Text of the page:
Toowoomba floods 'made worse' by warm oceans
THE DEADLY floods that devastated Toowoomba, Oakey and Grantham were exacerbated by warming oceans, according to new research published in Geophysical Research Letters.
The study is one of the first to show how ocean warming can impact a heavy rainfall event.
In the summer of 2010/2011, Australia was surrounded by extremely warm sea surface temperatures, particularly in the eastern Indian Ocean, western Pacific warm pool region - to the north and east of Papua New Guinea - and the Coral Sea, the study claims.
Warm water increases the amount of moisture in the atmosphere and can intensify rain-producing circulation conditions.
In 2010/11 more moisture was brought onshore along Australia's east coast.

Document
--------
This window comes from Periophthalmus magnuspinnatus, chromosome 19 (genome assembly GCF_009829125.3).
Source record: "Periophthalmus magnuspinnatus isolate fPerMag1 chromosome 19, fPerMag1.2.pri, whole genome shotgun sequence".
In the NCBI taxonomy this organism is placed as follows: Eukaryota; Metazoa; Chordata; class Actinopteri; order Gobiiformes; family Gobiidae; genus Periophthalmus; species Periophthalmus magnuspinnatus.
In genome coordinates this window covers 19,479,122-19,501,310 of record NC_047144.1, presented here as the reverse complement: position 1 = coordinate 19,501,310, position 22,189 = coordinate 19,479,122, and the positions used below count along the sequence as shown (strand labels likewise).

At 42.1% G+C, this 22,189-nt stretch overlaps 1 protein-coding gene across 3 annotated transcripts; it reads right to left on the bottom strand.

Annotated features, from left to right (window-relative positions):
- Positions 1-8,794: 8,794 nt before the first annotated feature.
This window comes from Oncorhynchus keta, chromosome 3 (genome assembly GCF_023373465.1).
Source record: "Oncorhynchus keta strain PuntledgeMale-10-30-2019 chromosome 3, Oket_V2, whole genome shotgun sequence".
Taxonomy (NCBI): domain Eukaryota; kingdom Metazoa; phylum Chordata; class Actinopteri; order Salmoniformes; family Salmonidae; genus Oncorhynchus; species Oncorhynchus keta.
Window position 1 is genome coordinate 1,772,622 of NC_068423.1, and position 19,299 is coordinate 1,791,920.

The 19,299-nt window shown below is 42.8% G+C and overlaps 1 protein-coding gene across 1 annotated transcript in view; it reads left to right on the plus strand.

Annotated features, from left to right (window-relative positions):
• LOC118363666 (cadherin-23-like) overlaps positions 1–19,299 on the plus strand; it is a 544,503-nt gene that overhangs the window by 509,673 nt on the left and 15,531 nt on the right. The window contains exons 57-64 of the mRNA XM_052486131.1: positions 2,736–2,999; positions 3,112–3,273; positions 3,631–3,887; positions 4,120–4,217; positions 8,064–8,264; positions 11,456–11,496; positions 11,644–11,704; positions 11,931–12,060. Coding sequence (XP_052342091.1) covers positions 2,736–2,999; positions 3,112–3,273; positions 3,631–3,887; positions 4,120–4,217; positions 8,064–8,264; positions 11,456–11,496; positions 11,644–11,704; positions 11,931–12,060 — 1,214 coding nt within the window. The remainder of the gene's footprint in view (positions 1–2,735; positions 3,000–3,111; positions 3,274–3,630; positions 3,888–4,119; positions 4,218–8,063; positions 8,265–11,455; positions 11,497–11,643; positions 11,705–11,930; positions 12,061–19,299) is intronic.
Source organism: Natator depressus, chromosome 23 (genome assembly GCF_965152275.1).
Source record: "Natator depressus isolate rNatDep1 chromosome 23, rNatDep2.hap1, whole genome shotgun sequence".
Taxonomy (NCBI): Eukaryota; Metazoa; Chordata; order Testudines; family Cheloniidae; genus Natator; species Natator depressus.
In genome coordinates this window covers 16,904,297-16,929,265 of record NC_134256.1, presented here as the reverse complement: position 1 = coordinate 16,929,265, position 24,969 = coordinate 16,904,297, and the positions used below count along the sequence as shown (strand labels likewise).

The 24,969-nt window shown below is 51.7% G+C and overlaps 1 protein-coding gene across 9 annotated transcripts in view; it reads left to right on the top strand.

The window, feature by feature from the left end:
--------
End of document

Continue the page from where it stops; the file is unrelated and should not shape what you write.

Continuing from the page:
Stronger rising motion over the northeast resulted in higher rainfall, making it more likely for Australia to suffer extreme rainfall conditions during this strong La Niña
The research showed that due to warmer sea surface temperatures, Australia was three times as likely to more rain during a strong La Niña event.
"The sea surface temperatures around Australia during 2010/2011 were on average 0.5°C warmer than they were 60 years ago," lead author and Woods Hole Oceanographic Institution oceanographer Caroline Ummenhofer said.
The research team modeled atmospheric general circulation with 2010/2011 ocean conditions with and without long-term warming.
The study found that additional ocean warming enhances onshore moisture transport onto Australia.
The researchers say their findings highlight the role of long-term ocean warming for modifying rain-producing atmospheric circulation conditions, increasing the likelihood of extreme precipitation for Australia during future La Niña events.